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From Page to Stage: "The Color Purple"

Color Purple Rehearsal 5 750
Members of the cast of The Color Purple rehearse.

From Book to Broadway: The Timeline

Nearly 20 years after the novel was published, Walker was approached by producer Scott Sanders about adapting her book into a Broadway musical. Walker was initially reluctant to this idea and took some convincing from Sanders that it could be an amazing concept. After some time, she gave her consent and it took almost two years to assemble a creative team. It was important to Sanders that this team included artists of color and female artists as it would best capture this story. Pulitzer Prize-winning playwright Marsha Norman (‘night, Mother) penned the book for the show, with music and lyrics by Stephen BrayAllee Wills and Brenda RussellGary Griffin signed on as director with Donald Byrd choreographing; music director extraordinaire Linda Twine also joined the creative team. The production gained another producer in Quincy Jones who composed the music for the 1985 film, and had its out-of-town tryout in 2004 at the Alliance Theatre in Atlanta. The following year, Oprah Winfrey joined the production team and in 2005, Oprah Winfrey Presents: The Color Purple debuted on Broadway. The production earned 10 Tony nominations in 2006 and LaChanze won the Tony Award for Best Performance by a Leading Actress in a Musical for her portayal of Celie.

Check out a snapshot of Alice Walker's The Color Purple

Alice Walker on "The Color Purple"

In a recent Huffington Post interview, Walker says, “What I would like people to understand when they read The Color Purple, is that there are all these terrible things that can actually happen to us, and yet life is so incredibly magical and abundant and present that we can still be very happy.”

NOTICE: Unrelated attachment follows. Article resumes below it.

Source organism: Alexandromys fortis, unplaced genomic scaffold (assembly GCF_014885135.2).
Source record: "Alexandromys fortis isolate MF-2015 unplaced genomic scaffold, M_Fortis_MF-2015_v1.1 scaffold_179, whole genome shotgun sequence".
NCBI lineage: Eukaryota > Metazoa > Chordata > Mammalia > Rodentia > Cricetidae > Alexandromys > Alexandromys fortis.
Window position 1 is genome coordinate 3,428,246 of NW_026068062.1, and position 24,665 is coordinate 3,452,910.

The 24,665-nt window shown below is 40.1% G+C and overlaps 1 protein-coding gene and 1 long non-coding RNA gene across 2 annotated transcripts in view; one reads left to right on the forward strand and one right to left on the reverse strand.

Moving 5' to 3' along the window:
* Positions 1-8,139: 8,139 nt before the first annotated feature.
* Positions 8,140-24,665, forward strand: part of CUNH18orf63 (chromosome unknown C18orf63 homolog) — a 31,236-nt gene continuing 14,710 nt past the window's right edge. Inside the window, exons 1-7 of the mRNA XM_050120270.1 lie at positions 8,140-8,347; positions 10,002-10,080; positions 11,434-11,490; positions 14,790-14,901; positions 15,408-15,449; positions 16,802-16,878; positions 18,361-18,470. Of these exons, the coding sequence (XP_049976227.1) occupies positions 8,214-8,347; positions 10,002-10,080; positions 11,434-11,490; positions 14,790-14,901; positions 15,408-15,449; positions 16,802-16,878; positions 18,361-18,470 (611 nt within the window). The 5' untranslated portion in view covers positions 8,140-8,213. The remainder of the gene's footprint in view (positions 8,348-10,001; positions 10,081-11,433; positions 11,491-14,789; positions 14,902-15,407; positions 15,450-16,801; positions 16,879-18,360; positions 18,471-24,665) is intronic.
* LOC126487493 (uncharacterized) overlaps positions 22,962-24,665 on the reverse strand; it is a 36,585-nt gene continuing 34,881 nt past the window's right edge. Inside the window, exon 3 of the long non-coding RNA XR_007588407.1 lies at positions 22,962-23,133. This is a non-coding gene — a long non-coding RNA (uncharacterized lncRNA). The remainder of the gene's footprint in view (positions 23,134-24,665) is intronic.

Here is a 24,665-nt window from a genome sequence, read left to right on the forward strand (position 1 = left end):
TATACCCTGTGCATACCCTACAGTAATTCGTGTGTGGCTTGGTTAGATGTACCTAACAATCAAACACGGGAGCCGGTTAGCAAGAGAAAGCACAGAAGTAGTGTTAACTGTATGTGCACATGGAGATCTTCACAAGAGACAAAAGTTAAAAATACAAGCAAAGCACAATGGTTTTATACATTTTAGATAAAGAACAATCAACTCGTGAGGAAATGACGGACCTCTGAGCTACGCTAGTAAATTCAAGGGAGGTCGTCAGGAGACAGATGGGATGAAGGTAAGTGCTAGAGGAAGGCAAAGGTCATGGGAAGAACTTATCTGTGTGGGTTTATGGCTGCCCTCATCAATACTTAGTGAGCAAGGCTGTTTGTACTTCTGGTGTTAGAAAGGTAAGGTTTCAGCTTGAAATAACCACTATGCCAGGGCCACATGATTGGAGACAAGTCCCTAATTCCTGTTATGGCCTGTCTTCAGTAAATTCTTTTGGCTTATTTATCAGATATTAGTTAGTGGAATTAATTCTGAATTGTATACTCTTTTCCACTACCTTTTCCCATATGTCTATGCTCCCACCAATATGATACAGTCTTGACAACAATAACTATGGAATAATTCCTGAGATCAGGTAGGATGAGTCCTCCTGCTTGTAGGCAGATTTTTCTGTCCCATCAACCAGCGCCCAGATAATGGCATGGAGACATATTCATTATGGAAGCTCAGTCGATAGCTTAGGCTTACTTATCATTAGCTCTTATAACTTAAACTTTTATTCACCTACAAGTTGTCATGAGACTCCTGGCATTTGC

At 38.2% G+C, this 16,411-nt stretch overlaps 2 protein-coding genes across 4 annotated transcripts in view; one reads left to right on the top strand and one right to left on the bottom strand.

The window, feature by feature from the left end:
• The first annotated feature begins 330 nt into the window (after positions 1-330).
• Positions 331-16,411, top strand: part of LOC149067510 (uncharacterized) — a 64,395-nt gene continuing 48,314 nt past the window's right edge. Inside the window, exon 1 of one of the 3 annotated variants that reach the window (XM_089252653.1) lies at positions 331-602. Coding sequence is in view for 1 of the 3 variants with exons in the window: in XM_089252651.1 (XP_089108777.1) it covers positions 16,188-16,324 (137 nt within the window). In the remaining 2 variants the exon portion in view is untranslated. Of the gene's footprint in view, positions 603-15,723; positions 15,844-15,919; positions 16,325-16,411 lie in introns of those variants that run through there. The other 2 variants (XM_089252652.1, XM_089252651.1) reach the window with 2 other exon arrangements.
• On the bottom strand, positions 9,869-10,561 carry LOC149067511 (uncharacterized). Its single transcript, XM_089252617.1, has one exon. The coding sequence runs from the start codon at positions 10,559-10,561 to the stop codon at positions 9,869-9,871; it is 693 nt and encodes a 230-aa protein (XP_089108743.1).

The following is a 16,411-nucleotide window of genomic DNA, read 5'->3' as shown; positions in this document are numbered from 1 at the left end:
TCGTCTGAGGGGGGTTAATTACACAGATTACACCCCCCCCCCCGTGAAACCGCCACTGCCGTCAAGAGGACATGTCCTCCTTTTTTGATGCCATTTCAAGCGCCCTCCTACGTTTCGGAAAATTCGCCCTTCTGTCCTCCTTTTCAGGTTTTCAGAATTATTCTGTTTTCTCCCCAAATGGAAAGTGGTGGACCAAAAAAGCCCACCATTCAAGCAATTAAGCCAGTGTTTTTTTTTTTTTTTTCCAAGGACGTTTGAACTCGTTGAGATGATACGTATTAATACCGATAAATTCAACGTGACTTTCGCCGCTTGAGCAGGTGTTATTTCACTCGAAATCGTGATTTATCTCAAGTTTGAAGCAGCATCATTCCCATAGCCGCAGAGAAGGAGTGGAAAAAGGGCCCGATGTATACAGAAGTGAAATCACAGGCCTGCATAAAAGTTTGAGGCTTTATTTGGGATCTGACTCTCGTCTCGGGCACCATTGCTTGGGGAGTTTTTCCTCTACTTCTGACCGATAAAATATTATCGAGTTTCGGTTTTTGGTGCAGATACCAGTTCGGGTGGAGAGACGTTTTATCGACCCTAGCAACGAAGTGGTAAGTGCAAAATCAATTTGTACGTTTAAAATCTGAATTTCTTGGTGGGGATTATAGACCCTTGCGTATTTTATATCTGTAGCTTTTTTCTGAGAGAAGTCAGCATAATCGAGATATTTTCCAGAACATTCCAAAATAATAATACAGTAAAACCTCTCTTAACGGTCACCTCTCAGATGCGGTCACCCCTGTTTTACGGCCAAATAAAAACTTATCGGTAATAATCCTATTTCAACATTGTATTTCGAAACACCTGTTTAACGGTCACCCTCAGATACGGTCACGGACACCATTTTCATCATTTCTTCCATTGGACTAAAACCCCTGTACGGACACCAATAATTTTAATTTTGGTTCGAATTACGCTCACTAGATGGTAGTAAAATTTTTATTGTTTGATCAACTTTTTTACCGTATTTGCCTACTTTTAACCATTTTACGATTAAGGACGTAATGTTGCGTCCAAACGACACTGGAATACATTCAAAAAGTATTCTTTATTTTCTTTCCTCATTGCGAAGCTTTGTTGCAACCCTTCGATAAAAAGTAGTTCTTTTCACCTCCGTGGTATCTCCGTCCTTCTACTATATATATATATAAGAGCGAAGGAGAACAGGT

Moving forward, the author wants the legacy of The Color Purple to stand as an expression of freedom in the black community.

I want it to stand as an expression of the possibility of our absolute freedom. And especially our spiritual freedom. Because until the spirit is free it’s very hard to free any other part. And we desperately need to be freed from so many shackles,” she said.

Read the Full Interview on HuffPost

Democray Now!'s Amy Goodman interviews Alice Walker about The Color Purple 30 years after its landmark publication.

AMY GOODMAN: And then you’ve got the amazing Shug Avery. I want to ask you about the title of your novel, but first let’s go to Shug, who mentions the color purple in her conversation with Celie.

SHUG: But more than anything, God loves admiration.
CELIE: Are you saying God is vain?
SHUG: No, no, not vain, just wanting to share a good thing. I think it pisses God off if you walk by the color purple in a field and don’t notice it.
CELIE: Well, are you saying it just want to be loved, like it say in the Bible?
SHUG: Yeah, Celie. Everything want to be loved. Us sing and dance and holler, just trying to be loved.

ALICE WALKER: Yes, and she’s explaining to Celie that, you know, the beauty of nature is what reminds us of what is divine, I mean, that we’re already in heaven, really. It’s just that we haven’t noticed it, and we’ve been diverted by people who want us to believe whatever it is they are basically selling us. But if you pass by the color purple in a field and you don’t even notice it, why should you even be here on the planet? I mean, you should notice what is here, because it is wonderful and amazing and loves you back by its beauty and by its fragrance or however it can love you back.

AMY GOODMAN: And how did that title come to you, The Color Purple?

ALICE WALKER: Because when I was writing the novel, I lived way in the country in Boonville, California, and I went walking through the redwoods and swimming in the river and noticed that in nature purple is everywhere. And it’s interesting because we tend to think that in nature you would see more red, yellow, white, you know, all of those colors. But actually, purple is right there. And in that sense, it’s like the people in the novel. You think that they are unusual, that what’s happening to them is unusual, but actually it’s happening somewhere on your block almost every minute. All the trouble, all of the trials and tribulations of Celie are happening to people all over the planet right now. 

Read the Full Interview on Democracy Now!

The Major Motion Picture Adaptation (1985)

Original Broadway cast performing at the 2006 Tony Awards.

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